Despite a $545 million drop in power sales due to the coronavirus pandemic this year, the Tennessee Valley Authority said Friday it managed to reduce its rates, pay down its debt, and earn nearly $1.3 billion of net income during fiscal 2020.
TVA said power sales fell along with the economic downturn and milder weather this year, but TVA offset the drop in revenues by improving the performance of its plants and cutting its fuel and interest expenses by taking advantage of abundant rainfall, cheaper gas and lower borrowing costs.
"Overall, it was an incredibly strong financial year," TVA Chief Financial Officer John Thomas told the TVA board during its quarterly meeting. "It really takes the alignment, commitment and creativity of 10,000 people going in the same direction to be able to create these kinds of results in these very challenging conditions."
TVA used its savings last year to help lower wholesale rates last year by 3.1% for local power companies like EPB that signed long-term purchase agreement with TVA and provided another 2.5% credit on wholesale power bills in the current fiscal year that began Oct. 1 . TVA provided the latest savings to local power companies through a $200 million Pandemic Relief Credit, which came in addition to the creation of a Community Care Fund to help local nonprofits and the extension of a pandemic credit relief program for financially distressed companies through next June.
"Public power means putting people over profits," TVA President Jeff Lyash said. "We have begun redefining public power for the future."
Among its utility peers across the country, Lyash said only two other utilities have kept rates stable in the past couple of years "and there is no other utility I am aware of anywhere" that has reduced wholesale rates as much as what TVA has done over the past 15 months. In the latest power price comparisons among the nation's 100 largest utilities in June, TVA residential rates were in the lowest 25% of all utilities and its industrial rates were in the lowest 10%.
With cheaper fuel passed along to customers in the monthly fuel cost adjustment, TVA's delivered cost of wholesale power is now cheaper than it was a decade ago. In the past year, electricity utilities nationwide, on average, have raised power rates 1.7% while TVA has reduced its power bills.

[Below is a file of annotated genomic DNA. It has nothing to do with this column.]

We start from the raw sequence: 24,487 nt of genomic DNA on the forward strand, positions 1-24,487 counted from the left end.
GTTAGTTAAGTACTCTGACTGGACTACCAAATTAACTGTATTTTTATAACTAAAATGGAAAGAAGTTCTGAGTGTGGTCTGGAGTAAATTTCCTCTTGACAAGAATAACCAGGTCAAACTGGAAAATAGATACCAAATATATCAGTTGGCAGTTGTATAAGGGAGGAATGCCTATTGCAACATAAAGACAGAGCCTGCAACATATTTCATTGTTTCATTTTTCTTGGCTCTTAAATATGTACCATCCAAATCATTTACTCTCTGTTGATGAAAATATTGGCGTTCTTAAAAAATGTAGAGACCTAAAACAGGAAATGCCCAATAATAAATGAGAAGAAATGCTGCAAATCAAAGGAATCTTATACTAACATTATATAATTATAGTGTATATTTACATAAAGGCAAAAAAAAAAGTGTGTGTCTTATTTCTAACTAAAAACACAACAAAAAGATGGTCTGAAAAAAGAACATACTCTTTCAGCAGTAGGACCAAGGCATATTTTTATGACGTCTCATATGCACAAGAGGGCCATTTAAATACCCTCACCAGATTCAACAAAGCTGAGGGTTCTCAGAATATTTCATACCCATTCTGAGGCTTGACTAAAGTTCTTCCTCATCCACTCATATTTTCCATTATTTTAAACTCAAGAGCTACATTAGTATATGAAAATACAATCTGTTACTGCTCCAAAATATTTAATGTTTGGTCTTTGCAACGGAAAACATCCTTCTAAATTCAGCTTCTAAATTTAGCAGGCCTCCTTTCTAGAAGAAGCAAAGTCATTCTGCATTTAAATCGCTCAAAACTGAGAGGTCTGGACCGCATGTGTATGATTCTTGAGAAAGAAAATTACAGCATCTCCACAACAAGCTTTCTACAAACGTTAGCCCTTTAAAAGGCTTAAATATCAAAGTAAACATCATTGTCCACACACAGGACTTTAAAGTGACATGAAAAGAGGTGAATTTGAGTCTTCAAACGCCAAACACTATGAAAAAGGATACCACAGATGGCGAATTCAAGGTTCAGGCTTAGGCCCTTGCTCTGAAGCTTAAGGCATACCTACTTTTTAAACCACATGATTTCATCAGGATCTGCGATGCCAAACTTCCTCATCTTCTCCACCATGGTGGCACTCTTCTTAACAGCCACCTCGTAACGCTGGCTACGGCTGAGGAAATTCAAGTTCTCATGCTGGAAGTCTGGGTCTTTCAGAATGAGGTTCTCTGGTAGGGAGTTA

After decades of raising rates, TVA has kept its electricity prices relatively stable — and with fuel cost adjustments has cut some rates — over the past decade. TVA projects that its power sales in the current year will drop below $10 billion due to cheaper rates and stagnant sales amid the ongoing pandemic.
With its pandemic relief payments, TVA projects its average wholesale price of electricity in fiscal 2021 will be 6.54 cents per kilowatt hour, or nearly 5% less than in fiscal 2013.
TVA has pledged to keep its power rates constant for the next decade. Lyash said the utility has done so while shifting away from coal-fired power generation to more nuclear power, hydro, solar and low-emission natural gas generation. That has cut TVA's carbon emissions by 60% since 2005 and the utility expects to have cut those carbon emissions below 2005 levels by 70% by 2030, Lyash said.
"We're the greenest utility in the Southeast," Lyash boasted.
Most of TVA's carbon-free generation has come from nuclear power, which supplies over 40% of TVA's electricity, and hydropower generated by the 29 power-producing dams that TVA built along the Tennessee River and its tributaries. TVA also has shifted more to low-emission natural gas and installed scrubbers and other pollution controls on its remaining coal-fired plants.
TVA has made such changes while reducing its long-term debt by more than $6 billion over the past decade and a half and achieved its fiscal target set by the Government Accounting Office three years ahead of schedule, Thomas said. TVA's debt fell to just over $21 billion in fiscal 2020.
TVA's performance won the praise Friday of outgoing U.S. Sen. Lamar Alexander, who has worked with TVA for more than three decades as Tennessee's governor, as a U.S. senator, as a University of Tennessee president and as a former Secretary of Education. Alexander said when he was first elected to Congress in 2002, TVA's debt was approaching its $30 billion debt ceiling and rates and pollution were still rising. But that has since been reversed, he said.
Alexander said low-cost power was key to his work as governor in recruiting Nissan to build the first automobile assembly plant in Tennessee, which was later followed by similar plants from General Motors and Volkswagen.
"I'm very proud of the direction that TVA is going," Alexander told the TVA board Friday. "You've kept the rates low, the air clean and the power on."
Contact Dave Flessner at firstname.lastname@example.org or 423-757-6340.